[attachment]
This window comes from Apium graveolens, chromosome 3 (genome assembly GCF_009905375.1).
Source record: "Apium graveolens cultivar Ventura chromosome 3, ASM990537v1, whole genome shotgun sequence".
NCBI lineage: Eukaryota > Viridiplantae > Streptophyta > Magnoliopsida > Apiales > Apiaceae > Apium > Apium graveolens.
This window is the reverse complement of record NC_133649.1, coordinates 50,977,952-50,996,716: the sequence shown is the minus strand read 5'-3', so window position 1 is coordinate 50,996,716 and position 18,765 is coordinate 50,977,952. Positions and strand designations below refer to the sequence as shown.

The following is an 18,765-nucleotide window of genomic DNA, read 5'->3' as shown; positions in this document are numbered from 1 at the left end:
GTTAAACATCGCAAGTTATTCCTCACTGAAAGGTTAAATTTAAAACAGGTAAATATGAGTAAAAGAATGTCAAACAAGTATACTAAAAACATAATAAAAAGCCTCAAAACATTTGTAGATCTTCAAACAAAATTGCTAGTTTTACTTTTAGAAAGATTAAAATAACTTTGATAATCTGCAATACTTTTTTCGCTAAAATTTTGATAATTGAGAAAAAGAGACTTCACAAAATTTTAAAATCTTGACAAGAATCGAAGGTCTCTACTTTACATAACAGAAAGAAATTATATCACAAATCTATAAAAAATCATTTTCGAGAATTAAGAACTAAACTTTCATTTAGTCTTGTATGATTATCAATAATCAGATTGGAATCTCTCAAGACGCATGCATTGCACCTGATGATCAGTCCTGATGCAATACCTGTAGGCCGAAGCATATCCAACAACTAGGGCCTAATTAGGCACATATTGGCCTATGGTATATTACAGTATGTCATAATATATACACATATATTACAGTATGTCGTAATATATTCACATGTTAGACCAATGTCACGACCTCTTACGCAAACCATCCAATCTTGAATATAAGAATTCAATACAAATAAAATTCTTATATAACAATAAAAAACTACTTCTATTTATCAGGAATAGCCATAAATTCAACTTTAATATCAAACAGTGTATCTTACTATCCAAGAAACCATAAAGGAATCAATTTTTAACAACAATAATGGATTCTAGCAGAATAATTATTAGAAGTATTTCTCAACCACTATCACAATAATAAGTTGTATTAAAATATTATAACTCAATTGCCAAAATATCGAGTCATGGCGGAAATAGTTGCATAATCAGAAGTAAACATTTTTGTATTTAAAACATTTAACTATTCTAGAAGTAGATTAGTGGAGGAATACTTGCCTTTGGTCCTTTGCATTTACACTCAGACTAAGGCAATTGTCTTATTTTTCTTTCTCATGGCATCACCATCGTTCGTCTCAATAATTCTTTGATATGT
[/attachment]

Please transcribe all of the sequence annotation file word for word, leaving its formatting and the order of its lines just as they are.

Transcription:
This window comes from Apium graveolens, chromosome 3 (genome assembly GCF_009905375.1).
Source record: "Apium graveolens cultivar Ventura chromosome 3, ASM990537v1, whole genome shotgun sequence".
NCBI lineage: Eukaryota > Viridiplantae > Streptophyta > Magnoliopsida > Apiales > Apiaceae > Apium > Apium graveolens.
This window is the reverse complement of record NC_133649.1, coordinates 50,977,952-50,996,716: the sequence shown is the minus strand read 5'-3', so window position 1 is coordinate 50,996,716 and position 18,765 is coordinate 50,977,952. Positions and strand designations below refer to the sequence as shown.

The following is an 18,765-nucleotide window of genomic DNA, read 5'->3' as shown; positions in this document are numbered from 1 at the left end:
GTTAAACATCGCAAGTTATTCCTCACTGAAAGGTTAAATTTAAAACAGGTAAATATGAGTAAAAGAATGTCAAACAAGTATACTAAAAACATAATAAAAAGCCTCAAAACATTTGTAGATCTTCAAACAAAATTGCTAGTTTTACTTTTAGAAAGATTAAAATAACTTTGATAATCTGCAATACTTTTTTCGCTAAAATTTTGATAATTGAGAAAAAGAGACTTCACAAAATTTTAAAATCTTGACAAGAATCGAAGGTCTCTACTTTACATAACAGAAAGAAATTATATCACAAATCTATAAAAAATCATTTTCGAGAATTAAGAACTAAACTTTCATTTAGTCTTGTATGATTATCAATAATCAGATTGGAATCTCTCAAGACGCATGCATTGCACCTGATGATCAGTCCTGATGCAATACCTGTAGGCCGAAGCATATCCAACAACTAGGGCCTAATTAGGCACATATTGGCCTATGGTATATTACAGTATGTCATAATATATACACATATATTACAGTATGTCGTAATATATTCACATGTTAGACCAATGTCACGACCTCTTACGCAAACCATCCAATCTTGAATATAAGAATTCAATACAAATAAAATTCTTATATAACAATAAAAAACTACTTCTATTTATCAGGAATAGCCATAAATTCAACTTTAATATCAAACAGTGTATCTTACTATCCAAGAAACCATAAAGGAATCAATTTTTAACAACAATAATGGATTCTAGCAGAATAATTATTAGAAGTATTTCTCAACCACTATCACAATAATAAGTTGTATTAAAATATTATAACTCAATTGCCAAAATATCGAGTCATGGCGGAAATAGTTGCATAATCAGAAGTAAACATTTTTGTATTTAAAACATTTAACTATTCTAGAAGTAGATTAGTGGAGGAATACTTGCCTTTGGTCCTTTGCATTTACACTCAGACTAAGGCAATTGTCTTATTTTTCTTTCTCATGGCATCACCATCGTTCGTCTCAATAATTCTTTGATATGT